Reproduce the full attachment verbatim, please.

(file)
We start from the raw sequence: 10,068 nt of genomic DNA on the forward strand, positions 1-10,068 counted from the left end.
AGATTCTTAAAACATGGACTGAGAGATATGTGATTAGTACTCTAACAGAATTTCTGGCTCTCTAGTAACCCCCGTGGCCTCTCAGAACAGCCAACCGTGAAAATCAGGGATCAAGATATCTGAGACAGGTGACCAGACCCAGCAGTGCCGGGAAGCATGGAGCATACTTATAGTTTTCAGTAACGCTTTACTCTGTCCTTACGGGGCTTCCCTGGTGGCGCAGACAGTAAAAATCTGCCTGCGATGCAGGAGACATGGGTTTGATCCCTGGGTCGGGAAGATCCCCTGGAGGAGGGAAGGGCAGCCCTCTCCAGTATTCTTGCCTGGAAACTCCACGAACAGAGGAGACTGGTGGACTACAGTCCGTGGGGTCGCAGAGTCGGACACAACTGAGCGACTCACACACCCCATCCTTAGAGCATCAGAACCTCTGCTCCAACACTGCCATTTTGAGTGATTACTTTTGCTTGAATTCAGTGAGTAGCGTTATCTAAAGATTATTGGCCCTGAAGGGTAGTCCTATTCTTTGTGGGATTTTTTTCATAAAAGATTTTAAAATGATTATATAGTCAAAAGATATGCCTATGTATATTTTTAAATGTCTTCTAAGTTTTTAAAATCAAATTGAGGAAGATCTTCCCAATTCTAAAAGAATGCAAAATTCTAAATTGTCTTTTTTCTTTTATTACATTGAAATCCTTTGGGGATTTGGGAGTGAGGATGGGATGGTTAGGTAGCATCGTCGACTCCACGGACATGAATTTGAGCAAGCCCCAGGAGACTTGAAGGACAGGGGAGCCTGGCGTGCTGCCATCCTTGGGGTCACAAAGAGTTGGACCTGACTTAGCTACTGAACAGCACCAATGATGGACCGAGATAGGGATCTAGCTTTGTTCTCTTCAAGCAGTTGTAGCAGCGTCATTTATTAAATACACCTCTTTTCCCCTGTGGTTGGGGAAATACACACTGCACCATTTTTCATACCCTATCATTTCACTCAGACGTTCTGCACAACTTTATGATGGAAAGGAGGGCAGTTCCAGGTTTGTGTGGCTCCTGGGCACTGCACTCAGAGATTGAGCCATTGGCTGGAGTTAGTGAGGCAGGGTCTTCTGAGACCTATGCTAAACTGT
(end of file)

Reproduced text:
We start from the raw sequence: 10,068 nt of genomic DNA on the forward strand, positions 1-10,068 counted from the left end.
AGATTCTTAAAACATGGACTGAGAGATATGTGATTAGTACTCTAACAGAATTTCTGGCTCTCTAGTAACCCCCGTGGCCTCTCAGAACAGCCAACCGTGAAAATCAGGGATCAAGATATCTGAGACAGGTGACCAGACCCAGCAGTGCCGGGAAGCATGGAGCATACTTATAGTTTTCAGTAACGCTTTACTCTGTCCTTACGGGGCTTCCCTGGTGGCGCAGACAGTAAAAATCTGCCTGCGATGCAGGAGACATGGGTTTGATCCCTGGGTCGGGAAGATCCCCTGGAGGAGGGAAGGGCAGCCCTCTCCAGTATTCTTGCCTGGAAACTCCACGAACAGAGGAGACTGGTGGACTACAGTCCGTGGGGTCGCAGAGTCGGACACAACTGAGCGACTCACACACCCCATCCTTAGAGCATCAGAACCTCTGCTCCAACACTGCCATTTTGAGTGATTACTTTTGCTTGAATTCAGTGAGTAGCGTTATCTAAAGATTATTGGCCCTGAAGGGTAGTCCTATTCTTTGTGGGATTTTTTTCATAAAAGATTTTAAAATGATTATATAGTCAAAAGATATGCCTATGTATATTTTTAAATGTCTTCTAAGTTTTTAAAATCAAATTGAGGAAGATCTTCCCAATTCTAAAAGAATGCAAAATTCTAAATTGTCTTTTTTCTTTTATTACATTGAAATCCTTTGGGGATTTGGGAGTGAGGATGGGATGGTTAGGTAGCATCGTCGACTCCACGGACATGAATTTGAGCAAGCCCCAGGAGACTTGAAGGACAGGGGAGCCTGGCGTGCTGCCATCCTTGGGGTCACAAAGAGTTGGACCTGACTTAGCTACTGAACAGCACCAATGATGGACCGAGATAGGGATCTAGCTTTGTTCTCTTCAAGCAGTTGTAGCAGCGTCATTTATTAAATACACCTCTTTTCCCCTGTGGTTGGGGAAATACACACTGCACCATTTTTCATACCCTATCATTTCACTCAGACGTTCTGCACAACTTTATGATGGAAAGGAGGGCAGTTCCAGGTTTGTGTGGCTCCTGGGCACTGCACTCAGAGATTGAGCCATTGGCTGGAGTTAGTGAGGCAGGGTCTTCTGAGACCTATGCTAAACTGT